EU dubbed ‘stifling’ and ‘uncooperative’ by Australian Senator before AstraZeneca row

EU: Expert slams Ursula von der Leyen on vaccine rollout

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Italy has blocked a shipment of 250,000 doses of AstraZeneca’s COVID-19 vaccine bound for Australia, embroiling Canberra in Europe’s outbreak of vaccine nationalism. Brussels officials confirmed the newly installed Italian Government of Prime Minister Mario Draghi had vetoed the shipment under an EU export control mechanism brought in on January 30 to keep coronavirus vaccines in the bloc. The move has heightened a tense dispute between AstraZeneca and EU countries over supply issues and delays.

Australia said losing “one shipment” would not badly affect its rollout but has nevertheless asked the European Commission to review Italy’s decision.

Prime Minister Scott Morrison said while he had requested the review, he could also understand why Italy made the decision.

He said: “In Italy, people are dying at the rate of 300 a day.

“And so I can certainly understand the high level of anxiety that would exist in Italy and in many countries across Europe.”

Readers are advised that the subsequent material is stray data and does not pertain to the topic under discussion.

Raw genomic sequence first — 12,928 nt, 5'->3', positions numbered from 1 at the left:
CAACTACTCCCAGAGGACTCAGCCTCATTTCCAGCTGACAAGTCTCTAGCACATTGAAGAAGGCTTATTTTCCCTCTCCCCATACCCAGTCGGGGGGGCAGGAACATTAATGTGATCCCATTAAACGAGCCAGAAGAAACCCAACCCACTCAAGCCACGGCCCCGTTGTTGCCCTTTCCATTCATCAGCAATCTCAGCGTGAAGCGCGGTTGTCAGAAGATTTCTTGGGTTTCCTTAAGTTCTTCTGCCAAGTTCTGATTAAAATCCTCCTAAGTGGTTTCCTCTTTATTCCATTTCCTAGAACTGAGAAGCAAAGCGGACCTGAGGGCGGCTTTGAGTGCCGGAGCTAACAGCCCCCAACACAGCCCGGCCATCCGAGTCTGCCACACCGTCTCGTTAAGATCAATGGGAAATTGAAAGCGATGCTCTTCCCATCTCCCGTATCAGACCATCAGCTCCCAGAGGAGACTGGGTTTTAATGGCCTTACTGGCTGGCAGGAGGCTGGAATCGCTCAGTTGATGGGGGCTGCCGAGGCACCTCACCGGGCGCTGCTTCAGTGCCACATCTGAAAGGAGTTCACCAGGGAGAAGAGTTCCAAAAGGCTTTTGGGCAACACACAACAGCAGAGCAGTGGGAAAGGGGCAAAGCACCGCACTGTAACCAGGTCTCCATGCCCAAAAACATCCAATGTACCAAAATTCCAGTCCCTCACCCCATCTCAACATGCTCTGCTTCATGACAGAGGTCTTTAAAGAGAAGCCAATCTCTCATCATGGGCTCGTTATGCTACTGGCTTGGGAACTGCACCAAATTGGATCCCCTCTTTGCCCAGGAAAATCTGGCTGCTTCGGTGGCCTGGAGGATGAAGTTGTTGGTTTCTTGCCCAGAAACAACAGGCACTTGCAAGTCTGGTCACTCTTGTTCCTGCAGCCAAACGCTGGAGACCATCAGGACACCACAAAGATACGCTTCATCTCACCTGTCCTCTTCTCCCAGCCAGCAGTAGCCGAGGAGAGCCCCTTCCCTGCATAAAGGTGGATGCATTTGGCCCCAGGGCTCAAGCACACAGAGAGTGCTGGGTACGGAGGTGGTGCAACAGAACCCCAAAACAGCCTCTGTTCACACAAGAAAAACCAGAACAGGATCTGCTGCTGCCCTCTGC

Australia’s Finance Minister Simon Birmingham added: “The world is in uncharted territory at present – it’s unsurprising that some countries would tear up the rule book.”

While the move has not been fiercely condemned by Australia, political commentators believe it could open a Pandora’s box and lead to a global battle for vaccines.

Australia has in the past been critical of the bloc.

In an exclusive interview with at the end of last year, Australian Liberal Senator Eric Abetz hit out at the EU for being “stifling” and not “cooperative” with Britain.

He said: “When the Brexit idea came up, I was quite excited.

“I saw some really great advantages for the UK and Commonwealth of nations.

“I am one of those people who believes the best way of government is when people can decide their own fate.

“Clearly, the EU was becoming very stifling.”

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He added: “I think the negotiations from the UK point of view have been good and robust.

“The EU

, I think, is somewhat dogmatic.

“You can’t blame them for that.

“What they want to show to every other potential defector country is that if you want to get out you will have a mess of problems.”

Mr Abetz has been a Senator for Tasmania since February 1994.

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He was the Minister for Employment and the Leader of the Government in the Senate in Tony Abbott’s government from 2013 to 2015.

He also previously served as Special Minister of State in the Howard Government from 2001 to 2006 and as Minister for Fisheries, Forestry and Conservation from 2006 to 2007.

Mr Abetz concluded: “It should be as easy to get into the EU as it is to get back out, but what they are clearly showing is that they are not letting countries exercising that right.”

At the time of the interview, Britain was trying to negotiate the Brexit trade deal.

The two sides finally reached an agreement on Christmas Eve after months of fraught negotiations.

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